"For top executives to award themselves these kinds of compensation packages in the midst of this economic crisis isn't just bad taste. It's bad strategy. And I will not tolerate it as president," he said.The problem is these companies have already been rewarded for bad behavior by the Bush administration, and by Congress in the form of $750 BILLION. And if Obama has his way, the federal government will dump another $900 plus BILLION of borrowed money into spending programs that have very little to do with stimulating the economy.
No doubt that today's move will be popular with the American public. In fact, a Rasmussen poll indicates that some 88% of Americans say that executives that receive federal TARP money should not receive bonuses. But there is a down side to all of this.
[Sidebar]If the value of your work and experience on the open market was $20 an hour and someone like Obama decided that since your company took a TARP injection you should only be paid $5 an hour, what would you do? We dare say most people would start looking to find a position that pays their market value at a TARP free company. The same thing can be said of corporate executives.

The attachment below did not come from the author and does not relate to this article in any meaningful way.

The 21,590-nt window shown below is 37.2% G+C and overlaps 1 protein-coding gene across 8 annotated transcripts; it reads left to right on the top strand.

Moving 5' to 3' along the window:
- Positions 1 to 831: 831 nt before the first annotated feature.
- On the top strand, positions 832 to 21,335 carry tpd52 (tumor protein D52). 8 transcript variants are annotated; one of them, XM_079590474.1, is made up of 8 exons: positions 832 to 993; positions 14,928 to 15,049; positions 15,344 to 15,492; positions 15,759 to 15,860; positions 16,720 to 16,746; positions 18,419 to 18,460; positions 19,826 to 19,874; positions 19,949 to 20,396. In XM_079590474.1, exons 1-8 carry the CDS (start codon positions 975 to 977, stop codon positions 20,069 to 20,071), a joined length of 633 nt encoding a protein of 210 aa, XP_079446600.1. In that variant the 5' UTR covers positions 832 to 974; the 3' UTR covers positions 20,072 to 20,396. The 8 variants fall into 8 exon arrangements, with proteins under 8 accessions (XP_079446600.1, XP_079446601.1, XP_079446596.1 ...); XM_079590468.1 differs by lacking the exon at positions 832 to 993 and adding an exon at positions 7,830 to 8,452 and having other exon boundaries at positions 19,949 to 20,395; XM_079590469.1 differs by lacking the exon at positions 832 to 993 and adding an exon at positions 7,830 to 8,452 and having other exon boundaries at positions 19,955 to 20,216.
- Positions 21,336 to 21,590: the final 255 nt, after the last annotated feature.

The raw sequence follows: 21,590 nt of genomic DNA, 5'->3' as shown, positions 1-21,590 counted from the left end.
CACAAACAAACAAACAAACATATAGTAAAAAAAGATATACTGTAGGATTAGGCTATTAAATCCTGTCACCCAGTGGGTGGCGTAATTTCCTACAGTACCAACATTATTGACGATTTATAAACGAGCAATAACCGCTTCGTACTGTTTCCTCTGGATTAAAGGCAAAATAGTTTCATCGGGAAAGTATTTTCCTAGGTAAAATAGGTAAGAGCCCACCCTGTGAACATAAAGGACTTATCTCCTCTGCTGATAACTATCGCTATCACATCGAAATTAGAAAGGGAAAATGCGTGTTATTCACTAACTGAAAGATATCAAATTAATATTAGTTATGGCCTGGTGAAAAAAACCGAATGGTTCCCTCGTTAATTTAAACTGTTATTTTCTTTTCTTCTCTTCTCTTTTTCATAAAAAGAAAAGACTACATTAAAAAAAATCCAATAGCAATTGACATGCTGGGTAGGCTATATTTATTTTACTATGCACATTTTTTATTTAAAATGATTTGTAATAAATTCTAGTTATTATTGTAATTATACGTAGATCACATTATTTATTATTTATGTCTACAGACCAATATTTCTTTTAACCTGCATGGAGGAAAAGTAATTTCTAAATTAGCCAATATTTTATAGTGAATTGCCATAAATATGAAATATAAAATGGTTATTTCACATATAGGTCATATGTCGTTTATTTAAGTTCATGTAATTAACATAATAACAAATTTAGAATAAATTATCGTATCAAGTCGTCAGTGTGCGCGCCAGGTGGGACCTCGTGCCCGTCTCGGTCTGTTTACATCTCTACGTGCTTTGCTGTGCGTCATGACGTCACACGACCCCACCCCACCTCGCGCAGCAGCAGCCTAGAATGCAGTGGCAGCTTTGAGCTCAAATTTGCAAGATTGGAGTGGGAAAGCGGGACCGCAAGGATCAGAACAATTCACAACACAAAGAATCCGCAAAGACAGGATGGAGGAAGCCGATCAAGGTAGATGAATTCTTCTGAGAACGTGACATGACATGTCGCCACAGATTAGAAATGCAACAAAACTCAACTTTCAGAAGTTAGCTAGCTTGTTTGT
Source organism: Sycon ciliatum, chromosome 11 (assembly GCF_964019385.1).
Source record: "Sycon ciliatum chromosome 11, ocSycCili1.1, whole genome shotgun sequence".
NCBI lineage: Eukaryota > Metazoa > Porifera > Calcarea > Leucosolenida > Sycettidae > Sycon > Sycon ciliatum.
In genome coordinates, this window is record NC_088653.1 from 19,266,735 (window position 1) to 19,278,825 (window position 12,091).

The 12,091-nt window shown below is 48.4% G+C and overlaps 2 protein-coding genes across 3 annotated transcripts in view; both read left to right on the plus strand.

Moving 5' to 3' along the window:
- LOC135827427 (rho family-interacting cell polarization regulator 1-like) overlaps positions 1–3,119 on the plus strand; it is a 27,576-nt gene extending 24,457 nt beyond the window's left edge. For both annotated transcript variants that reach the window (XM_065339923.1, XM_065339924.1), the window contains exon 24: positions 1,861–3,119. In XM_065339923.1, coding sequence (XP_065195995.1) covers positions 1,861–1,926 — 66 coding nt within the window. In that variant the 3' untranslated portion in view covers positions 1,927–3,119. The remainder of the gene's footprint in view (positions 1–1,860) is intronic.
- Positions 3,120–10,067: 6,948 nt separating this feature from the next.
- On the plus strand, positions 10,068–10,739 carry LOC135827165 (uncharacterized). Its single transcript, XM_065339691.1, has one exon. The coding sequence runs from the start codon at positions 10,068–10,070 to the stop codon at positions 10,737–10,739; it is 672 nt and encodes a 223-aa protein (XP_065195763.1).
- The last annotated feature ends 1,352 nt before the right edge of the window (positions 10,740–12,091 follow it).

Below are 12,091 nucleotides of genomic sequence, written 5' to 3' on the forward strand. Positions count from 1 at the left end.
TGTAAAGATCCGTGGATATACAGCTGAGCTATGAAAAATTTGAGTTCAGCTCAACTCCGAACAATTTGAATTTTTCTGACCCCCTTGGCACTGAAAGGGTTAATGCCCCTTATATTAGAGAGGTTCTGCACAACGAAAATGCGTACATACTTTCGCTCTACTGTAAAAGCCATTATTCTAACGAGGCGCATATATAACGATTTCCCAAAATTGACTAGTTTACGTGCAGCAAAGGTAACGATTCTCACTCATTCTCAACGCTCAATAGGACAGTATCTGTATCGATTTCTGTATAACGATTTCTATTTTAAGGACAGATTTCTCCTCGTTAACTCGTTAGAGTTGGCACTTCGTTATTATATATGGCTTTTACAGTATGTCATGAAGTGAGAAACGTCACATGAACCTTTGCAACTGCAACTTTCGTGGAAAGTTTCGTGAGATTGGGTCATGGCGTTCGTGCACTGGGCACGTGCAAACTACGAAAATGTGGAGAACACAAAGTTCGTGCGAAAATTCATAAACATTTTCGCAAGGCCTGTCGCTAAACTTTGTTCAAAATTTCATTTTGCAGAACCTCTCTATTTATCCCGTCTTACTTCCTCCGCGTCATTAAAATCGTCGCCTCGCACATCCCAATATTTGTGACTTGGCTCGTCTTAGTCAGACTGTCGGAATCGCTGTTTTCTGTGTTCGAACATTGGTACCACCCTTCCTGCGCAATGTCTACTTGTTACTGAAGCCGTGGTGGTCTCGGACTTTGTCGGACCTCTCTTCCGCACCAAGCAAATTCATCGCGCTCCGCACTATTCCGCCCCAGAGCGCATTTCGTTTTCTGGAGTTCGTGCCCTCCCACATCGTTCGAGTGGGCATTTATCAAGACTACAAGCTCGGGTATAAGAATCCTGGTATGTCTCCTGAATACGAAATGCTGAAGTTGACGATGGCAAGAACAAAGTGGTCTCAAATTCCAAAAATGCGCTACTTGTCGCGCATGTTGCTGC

Before some of you absolutely freak out... a lender has the right to set conditions on the use of the money being lent - that includes the government. The problem is that governments are driven by polls and politics that are arbitrary in the best of times. And governments have the power to impose restrictions and terms retroactively - regardless of how arbitrary or capricious those terms may be.
While allowing companies to pay corporate executives BILLIONS in salaries and bonuses is obscene when the very companies they lead are tanking, having government step in and mandate compensation is truly frightening and could handicap corporate recovery by making it impossible to attract top talent.
The yahoos that have run GM, Chrysler, and Wall Street into the ground can't and shouldn't be able to demand huge salaries on the open market. In fact, they shouldn't be able to demand a plugged nickel, but that's a question for each company's board of directors and their share holders. Compensation should be based on performance not mandated from Washington by politicians - many of whom are at least as responsible for the current financial situation as corporate executives.
In the long run, capping compensation for positions at any level restricts a company's ability to compete with their non-TARPed competitors. Companies should think long and hard about accepting bailout money from the federal government.
When a company gets caught in the TARP, they are no longer just answerable to their share holders but to 536 politicians in Washington that already have done too much damage to markets through ill-advised legislation and have too much power to do even more damage. Before TARP, the damage was done externally. Companies that take a TARP injection may find it to be a fatal poison that cannot be removed short of death.